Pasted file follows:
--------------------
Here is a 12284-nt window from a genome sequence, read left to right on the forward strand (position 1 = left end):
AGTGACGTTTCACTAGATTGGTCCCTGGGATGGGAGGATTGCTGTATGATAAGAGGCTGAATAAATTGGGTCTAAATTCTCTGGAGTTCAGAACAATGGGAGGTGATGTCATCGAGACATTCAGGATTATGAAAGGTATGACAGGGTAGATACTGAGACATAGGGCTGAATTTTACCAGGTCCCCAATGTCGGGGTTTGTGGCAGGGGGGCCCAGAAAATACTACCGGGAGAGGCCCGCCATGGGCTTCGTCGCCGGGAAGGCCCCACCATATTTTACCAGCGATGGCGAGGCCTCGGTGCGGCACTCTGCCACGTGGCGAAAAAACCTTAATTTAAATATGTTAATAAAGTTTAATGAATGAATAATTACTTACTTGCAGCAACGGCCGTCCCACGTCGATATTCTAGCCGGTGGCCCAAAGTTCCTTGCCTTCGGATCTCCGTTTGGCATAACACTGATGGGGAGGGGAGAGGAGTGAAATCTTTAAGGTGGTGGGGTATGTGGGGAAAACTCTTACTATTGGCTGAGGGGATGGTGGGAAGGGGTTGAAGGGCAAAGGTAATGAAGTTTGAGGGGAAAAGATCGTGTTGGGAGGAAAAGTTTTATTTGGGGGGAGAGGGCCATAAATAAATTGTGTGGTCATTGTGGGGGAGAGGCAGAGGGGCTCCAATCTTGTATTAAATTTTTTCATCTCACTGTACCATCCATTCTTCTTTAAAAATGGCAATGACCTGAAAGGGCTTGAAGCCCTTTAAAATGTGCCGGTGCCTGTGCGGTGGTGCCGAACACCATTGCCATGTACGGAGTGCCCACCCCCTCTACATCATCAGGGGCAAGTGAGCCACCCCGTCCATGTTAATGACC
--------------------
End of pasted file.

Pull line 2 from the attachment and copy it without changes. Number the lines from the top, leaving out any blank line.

AGTGACGTTTCACTAGATTGGTCCCTGGGATGGGAGGATTGCTGTATGATAAGAGGCTGAATAAATTGGGTCTAAATTCTCTGGAGTTCAGAACAATGGGAGGTGATGTCATCGAGACATTCAGGATTATGAAAGGTATGACAGGGTAGATACTGAGACATAGGGCTGAATTTTACCAGGTCCCCAATGTCGGGGTTTGTGGCAGGGGGGCCCAGAAAATACTACCGGGAGAGGCCCGCCATGGGCTTCGTCGCCGGGAAGGCCCCACCATATTTTACCAGCGATGGCGAGGCCTCGGTGCGGCACTCTGCCACGTGGCGAAAAAACCTTAATTTAAATATGTTAATAAAGTTTAATGAATGAATAATTACTTACTTGCAGCAACGGCCGTCCCACGTCGATATTCTAGCCGGTGGCCCAAAGTTCCTTGCCTTCGGATCTCCGTTTGGCATAACACTGATGGGGAGGGGAGAGGAGTGAAATCTTTAAGGTGGTGGGGTATGTGGGGAAAACTCTTACTATTGGCTGAGGGGATGGTGGGAAGGGGTTGAAGGGCAAAGGTAATGAAGTTTGAGGGGAAAAGATCGTGTTGGGAGGAAAAGTTTTATTTGGGGGGAGAGGGCCATAAATAAATTGTGTGGTCATTGTGGGGGAGAGGCAGAGGGGCTCCAATCTTGTATTAAATTTTTTCATCTCACTGTACCATCCATTCTTCTTTAAAAATGGCAATGACCTGAAAGGGCTTGAAGCCCTTTAAAATGTGCCGGTGCCTGTGCGGTGGTGCCGAACACCATTGCCATGTACGGAGTGCCCACCCCCTCTACATCATCAGGGGCAAGTGAGCCACCCCGTCCATGTTAATGACC